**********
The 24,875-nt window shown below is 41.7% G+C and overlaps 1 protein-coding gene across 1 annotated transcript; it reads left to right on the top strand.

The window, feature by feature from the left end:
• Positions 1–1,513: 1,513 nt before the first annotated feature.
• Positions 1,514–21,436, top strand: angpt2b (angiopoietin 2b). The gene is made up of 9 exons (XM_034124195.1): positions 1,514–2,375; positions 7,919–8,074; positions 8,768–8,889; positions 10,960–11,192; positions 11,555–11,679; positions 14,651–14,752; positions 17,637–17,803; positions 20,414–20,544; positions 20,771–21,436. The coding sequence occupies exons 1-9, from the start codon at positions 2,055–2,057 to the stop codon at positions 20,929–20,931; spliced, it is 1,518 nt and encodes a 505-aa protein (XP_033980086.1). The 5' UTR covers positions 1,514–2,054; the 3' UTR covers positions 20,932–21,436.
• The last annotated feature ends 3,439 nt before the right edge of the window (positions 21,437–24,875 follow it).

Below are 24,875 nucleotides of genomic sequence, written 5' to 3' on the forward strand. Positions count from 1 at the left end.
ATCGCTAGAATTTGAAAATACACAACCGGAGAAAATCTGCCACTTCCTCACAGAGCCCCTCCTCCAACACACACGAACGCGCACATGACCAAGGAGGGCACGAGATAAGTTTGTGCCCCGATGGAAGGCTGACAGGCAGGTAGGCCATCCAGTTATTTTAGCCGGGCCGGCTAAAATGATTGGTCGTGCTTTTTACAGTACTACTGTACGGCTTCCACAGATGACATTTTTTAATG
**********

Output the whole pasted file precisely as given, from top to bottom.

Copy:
The 24,875-nt window shown below is 41.7% G+C and overlaps 1 protein-coding gene across 1 annotated transcript; it reads left to right on the top strand.

The window, feature by feature from the left end:
• Positions 1–1,513: 1,513 nt before the first annotated feature.
• Positions 1,514–21,436, top strand: angpt2b (angiopoietin 2b). The gene is made up of 9 exons (XM_034124195.1): positions 1,514–2,375; positions 7,919–8,074; positions 8,768–8,889; positions 10,960–11,192; positions 11,555–11,679; positions 14,651–14,752; positions 17,637–17,803; positions 20,414–20,544; positions 20,771–21,436. The coding sequence occupies exons 1-9, from the start codon at positions 2,055–2,057 to the stop codon at positions 20,929–20,931; spliced, it is 1,518 nt and encodes a 505-aa protein (XP_033980086.1). The 5' UTR covers positions 1,514–2,054; the 3' UTR covers positions 20,932–21,436.
• The last annotated feature ends 3,439 nt before the right edge of the window (positions 21,437–24,875 follow it).

Below are 24,875 nucleotides of genomic sequence, written 5' to 3' on the forward strand. Positions count from 1 at the left end.
ATCGCTAGAATTTGAAAATACACAACCGGAGAAAATCTGCCACTTCCTCACAGAGCCCCTCCTCCAACACACACGAACGCGCACATGACCAAGGAGGGCACGAGATAAGTTTGTGCCCCGATGGAAGGCTGACAGGCAGGTAGGCCATCCAGTTATTTTAGCCGGGCCGGCTAAAATGATTGGTCGTGCTTTTTACAGTACTACTGTACGGCTTCCACAGATGACATTTTTTAATG